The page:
Nader urges Pelosi, Dem leaders to step aside

With House Democrats bracing for Election Day losses on Tuesday, Ralph Nader is calling on Rep. Nancy Pelosi (D-Calif.) and other top party leaders to call it quits.

The prominent consumer advocate and perennial presidential candidate says the failure of those leaders to win the House gavel over three straight election cycle should means it's time for a new crop of lawmakers to take control of the party.

"Pelosi, Steny Hoyer and Steve Israel should now recognize the wisdom of baseball’s 'three strikes and you’re out' ... step down from their posts and invite fresh leadership who can save the country from the ravages of today’s Republican party," Nader said Tuesday in a statement. Hoyer (Md.) is the minority whip, and Israel (N.Y.) is chairman of the party's campaign committee.

Nader is quick to praise the three leaders for their hard work and fundraising prowess. But, he added, "the result is just exemplifying the adage that nice guys finish last.”

"Between 2010 and 2014 … they have demonstrated their inability to reverse a growing Republican majority espousing cruel, brutish and harmful policies to almost any human interest, any environmental interest, and any Main Street interest in conflict with Wall Street demands for privileges and immunities of crony corporate capitalism and to any interest in waging peace over war," he said.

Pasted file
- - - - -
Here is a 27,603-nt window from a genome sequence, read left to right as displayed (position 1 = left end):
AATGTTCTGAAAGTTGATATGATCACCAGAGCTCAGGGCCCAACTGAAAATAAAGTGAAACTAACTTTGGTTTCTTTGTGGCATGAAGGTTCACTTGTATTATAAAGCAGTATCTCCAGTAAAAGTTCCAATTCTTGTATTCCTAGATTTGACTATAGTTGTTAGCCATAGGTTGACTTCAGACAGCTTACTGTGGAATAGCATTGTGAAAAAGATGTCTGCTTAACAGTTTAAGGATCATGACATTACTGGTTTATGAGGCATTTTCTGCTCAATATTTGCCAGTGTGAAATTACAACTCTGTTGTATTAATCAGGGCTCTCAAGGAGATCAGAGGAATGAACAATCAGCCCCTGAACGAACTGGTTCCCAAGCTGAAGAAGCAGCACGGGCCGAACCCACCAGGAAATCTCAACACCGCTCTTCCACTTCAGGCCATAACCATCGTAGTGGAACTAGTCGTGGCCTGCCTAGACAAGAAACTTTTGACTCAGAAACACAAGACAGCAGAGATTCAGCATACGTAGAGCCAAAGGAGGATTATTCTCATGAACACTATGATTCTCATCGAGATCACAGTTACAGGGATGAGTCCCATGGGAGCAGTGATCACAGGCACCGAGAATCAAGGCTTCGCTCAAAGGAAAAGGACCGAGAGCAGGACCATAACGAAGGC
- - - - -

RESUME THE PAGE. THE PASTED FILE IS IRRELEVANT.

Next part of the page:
The comments arrive as Pelosi and the Democrats are expecting modest losses at the polls on Tuesday.

The Cook Political Report, an online election handicapper, is predicting House Republicans will pick up between six and 12 seats, while the Rothenberg Political Report is forecasting net GOP gains of between five and 12 seats.

Those figures are far smaller than the seismic shifts that characterized the last two midterm cycles, when the Democrats picked up 31 seats in 2006 and the Republicans picked up 63 in 2010. But any losses will be a disappointment for Democratic leaders who thought they had a shot at defying history by winning control the lower chamber after last year's government shutdown left Republicans bruised.

Instead, the combination of retiring incumbents, voter apathy, overseas conflicts and the unpopularity of President Obama has forced the Democrats on the defensive, hoping simply to keep loses at a minimum ahead of the 2016 presidential race.

Pelosi, who for the last two cycles has defied predictions that she would retire, has, true to form, not revealed her plans post-election.

Nader, for one, thinks she and other top Democrats have had enough chances.

"It is indeed time for a change, time to put the Republic beyond the reach of the worst Republicans in that party’s 160 year history," he said.